Toll operators, TRB, DOTr split if law’s needed to ensure ETC interoperability
MANILA, Philippines — The toll operators and Toll Regulatory Board (TRB) voiced different opinions on whether a law is needed to implement the interoperability of electronic toll collection (ETC) systems after lawmakers lamented the slow pace of developments.
During the House of Representatives Committee on transportation hearing on House Resolution No. 159 — which calls for the fast-tracking of the interoperability measures — committee chair and Antipolo City 2nd District Rep. Romeo Acop asked stakeholders whether they think a law is needed.
Currently, there are two cashless modes used for tollways: those under the umbrella of the Metro Pacific Tollways Corporation (MPTC) like the North Luzon Expressway (NLEx) and the Subic-Clark-Tarlac Expressway (SCTEx) use the Easytrip RFID system, while tollways within the San Miguel Corporation (SMC) Infrastructure like the South Luzon Expressway (SLEx) use Autosweep RFID.
“May I ask you, do we need a law to implement this project? […] Because you already have an agreement, you’re supposed to be bound by this agreement, the provisions thereat are the laws that you are supposed to follow, specially those who signed the memorandum of agreement, right?” Acop asked in Filipino.
In response, Department of Transportation (DOTr) Undersecretary Steve Pastor said they believe a law would help push for interoperability between the expressways’ ETC systems, but the memorandum of agreement (MOA) signed by tollway operators is enough for now.
“Passing a law is beneficial but according to the [MOA], and as per the regulatory functions of TRB, it is respectfully submitted that such document and mandate is sufficient for us to enforce this program, Mr. Chair,” Pastor told lawmakers.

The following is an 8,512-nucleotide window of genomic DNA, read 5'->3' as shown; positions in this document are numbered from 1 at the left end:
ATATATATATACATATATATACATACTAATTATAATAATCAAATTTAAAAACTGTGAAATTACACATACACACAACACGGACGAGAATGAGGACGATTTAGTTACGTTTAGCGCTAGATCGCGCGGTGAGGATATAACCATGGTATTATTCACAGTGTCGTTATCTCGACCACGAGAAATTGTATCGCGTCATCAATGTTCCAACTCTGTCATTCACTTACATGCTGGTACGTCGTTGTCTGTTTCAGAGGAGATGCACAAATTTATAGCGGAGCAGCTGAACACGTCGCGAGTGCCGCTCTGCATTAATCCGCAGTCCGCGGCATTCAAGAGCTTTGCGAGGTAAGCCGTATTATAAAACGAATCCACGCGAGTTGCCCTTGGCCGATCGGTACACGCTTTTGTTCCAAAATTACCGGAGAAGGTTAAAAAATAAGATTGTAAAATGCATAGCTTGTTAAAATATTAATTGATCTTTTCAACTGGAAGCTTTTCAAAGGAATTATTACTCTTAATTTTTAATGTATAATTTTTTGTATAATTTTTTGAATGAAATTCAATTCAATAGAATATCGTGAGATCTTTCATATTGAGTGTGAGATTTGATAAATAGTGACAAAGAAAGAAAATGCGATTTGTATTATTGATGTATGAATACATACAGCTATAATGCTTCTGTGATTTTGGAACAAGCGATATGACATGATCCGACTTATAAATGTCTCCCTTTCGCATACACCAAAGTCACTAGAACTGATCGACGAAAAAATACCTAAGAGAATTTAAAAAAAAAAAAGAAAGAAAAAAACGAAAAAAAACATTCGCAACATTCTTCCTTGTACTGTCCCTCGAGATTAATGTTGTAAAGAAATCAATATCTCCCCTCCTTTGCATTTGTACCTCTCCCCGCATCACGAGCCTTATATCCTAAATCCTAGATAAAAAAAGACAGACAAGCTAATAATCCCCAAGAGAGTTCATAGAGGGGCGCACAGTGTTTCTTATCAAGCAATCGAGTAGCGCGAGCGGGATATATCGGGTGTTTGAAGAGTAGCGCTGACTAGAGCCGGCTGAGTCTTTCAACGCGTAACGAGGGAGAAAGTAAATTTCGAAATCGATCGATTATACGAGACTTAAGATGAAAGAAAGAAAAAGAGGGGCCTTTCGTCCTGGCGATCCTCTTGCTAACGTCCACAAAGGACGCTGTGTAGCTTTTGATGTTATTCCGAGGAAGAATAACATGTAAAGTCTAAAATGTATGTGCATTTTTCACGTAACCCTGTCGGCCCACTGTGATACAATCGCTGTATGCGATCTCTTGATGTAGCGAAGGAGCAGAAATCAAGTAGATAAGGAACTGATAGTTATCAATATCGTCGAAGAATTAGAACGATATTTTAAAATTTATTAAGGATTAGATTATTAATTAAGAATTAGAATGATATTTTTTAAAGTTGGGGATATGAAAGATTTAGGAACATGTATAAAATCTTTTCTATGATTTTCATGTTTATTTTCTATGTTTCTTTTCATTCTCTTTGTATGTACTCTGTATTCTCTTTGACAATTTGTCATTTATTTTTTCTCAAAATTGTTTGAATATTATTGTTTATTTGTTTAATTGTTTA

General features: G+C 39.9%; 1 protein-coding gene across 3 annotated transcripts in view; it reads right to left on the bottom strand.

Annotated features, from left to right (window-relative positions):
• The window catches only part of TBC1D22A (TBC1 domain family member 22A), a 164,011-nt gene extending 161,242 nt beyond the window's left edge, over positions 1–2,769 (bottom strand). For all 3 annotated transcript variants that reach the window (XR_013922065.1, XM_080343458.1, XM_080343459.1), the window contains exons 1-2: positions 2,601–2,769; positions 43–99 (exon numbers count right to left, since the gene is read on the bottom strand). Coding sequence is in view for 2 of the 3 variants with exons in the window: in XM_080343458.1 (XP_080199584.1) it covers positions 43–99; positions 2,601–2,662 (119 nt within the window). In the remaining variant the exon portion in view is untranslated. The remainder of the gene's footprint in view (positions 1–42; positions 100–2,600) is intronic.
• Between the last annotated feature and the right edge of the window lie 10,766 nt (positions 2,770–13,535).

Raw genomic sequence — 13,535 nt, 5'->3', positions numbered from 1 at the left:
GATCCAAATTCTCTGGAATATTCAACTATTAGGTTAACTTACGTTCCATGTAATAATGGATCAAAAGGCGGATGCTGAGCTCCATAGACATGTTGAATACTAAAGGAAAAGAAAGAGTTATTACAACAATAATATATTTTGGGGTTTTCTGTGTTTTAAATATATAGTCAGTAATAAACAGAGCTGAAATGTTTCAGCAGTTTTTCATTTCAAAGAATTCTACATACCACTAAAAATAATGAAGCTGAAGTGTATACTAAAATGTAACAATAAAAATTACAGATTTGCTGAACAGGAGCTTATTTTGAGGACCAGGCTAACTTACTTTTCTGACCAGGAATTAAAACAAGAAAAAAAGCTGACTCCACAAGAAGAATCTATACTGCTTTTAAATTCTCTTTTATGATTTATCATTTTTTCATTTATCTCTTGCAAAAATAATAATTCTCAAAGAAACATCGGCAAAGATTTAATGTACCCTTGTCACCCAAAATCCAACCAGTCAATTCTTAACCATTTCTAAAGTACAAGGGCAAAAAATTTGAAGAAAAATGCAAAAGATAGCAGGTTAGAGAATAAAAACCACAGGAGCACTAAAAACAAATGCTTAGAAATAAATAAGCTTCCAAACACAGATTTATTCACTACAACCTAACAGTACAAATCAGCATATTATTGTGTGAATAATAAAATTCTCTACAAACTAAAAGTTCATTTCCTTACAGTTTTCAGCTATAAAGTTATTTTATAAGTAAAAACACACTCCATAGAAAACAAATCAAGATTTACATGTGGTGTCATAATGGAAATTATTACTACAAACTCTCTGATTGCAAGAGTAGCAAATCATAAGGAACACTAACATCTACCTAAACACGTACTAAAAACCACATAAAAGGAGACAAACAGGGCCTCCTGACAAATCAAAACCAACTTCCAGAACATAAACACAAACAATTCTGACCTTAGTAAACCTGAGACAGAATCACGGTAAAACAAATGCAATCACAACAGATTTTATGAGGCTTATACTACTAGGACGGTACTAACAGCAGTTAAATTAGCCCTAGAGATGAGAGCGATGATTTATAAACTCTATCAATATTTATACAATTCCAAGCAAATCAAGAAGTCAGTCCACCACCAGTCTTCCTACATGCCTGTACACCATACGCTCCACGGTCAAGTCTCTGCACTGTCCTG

“And under the leadership of Secretary Bautista, we undertake Mr. Chair to push forward as chairperson of the board (of TRB),” he added.
Meanwhile, TRB Chief Finance Officer Josephine Turbolencia issued a straight answer — that a law is needed to mandate toll operators to do interoperability operations.
“As for the TRB, Mr. Chair, yes (we need a law) […] although sir we have a MOA, we badly need a law so that the enforcement, the implementation of the project would be better with a law. Sir, it would be a great help if we [had] a law,” she said.
Acop said such answers confuse the committee because crafting a law would take much time and delay projects even further.
Toll concessionaires, however, believe that no law is needed. MPTC and SMC Infrastructure representatives said that the MOA is enough to ensure interoperability between the tollways.
Lawyer Romulo Quimbo, senior vice president and chief communication officer of MPTC, said what is currently needed is MOA’s “judicious and expeditious” implementation.
“Mr. Chairman for our part, we believe that the MOA for now should be implemented judiciously and expeditiously, and given the commitments today, the MOA has sufficient guidelines and parameters by which to comply with the requirement,” Quimbo said.
“I believe Mr. Chairman that we can live with the MOA, and as long as the parties see to it, the timelines are observed, and maybe with the oversight function of the committee, the objectives can be realized,” he added.
Lawyer Melissa Encanto-Tagarda who represented SMC, meanwhile issued the same sentiments.
“For SMC’s part Mr. Chair, I don’t think we need a law. I think what we need would be directives from the TRB implementing the MOA,” he added.
Currently, there is House Bill No. 1966 by Cavite 3rd District Rep. Adrian Jay Advincula which seeks to have a unified toll collection system for all the toll concessionaires.
This is to address motorists’ need to have Autosweep and Easytrip in different segments. For example, a motorist traveling to Tagaytay from Manila can save time by skipping Sta. Rosa, Laguna by using CalaX. However, a motorist needs to have both Autosweep for the Skyway Stage 3 and SLEx, along with Easytrip for CaLaX.
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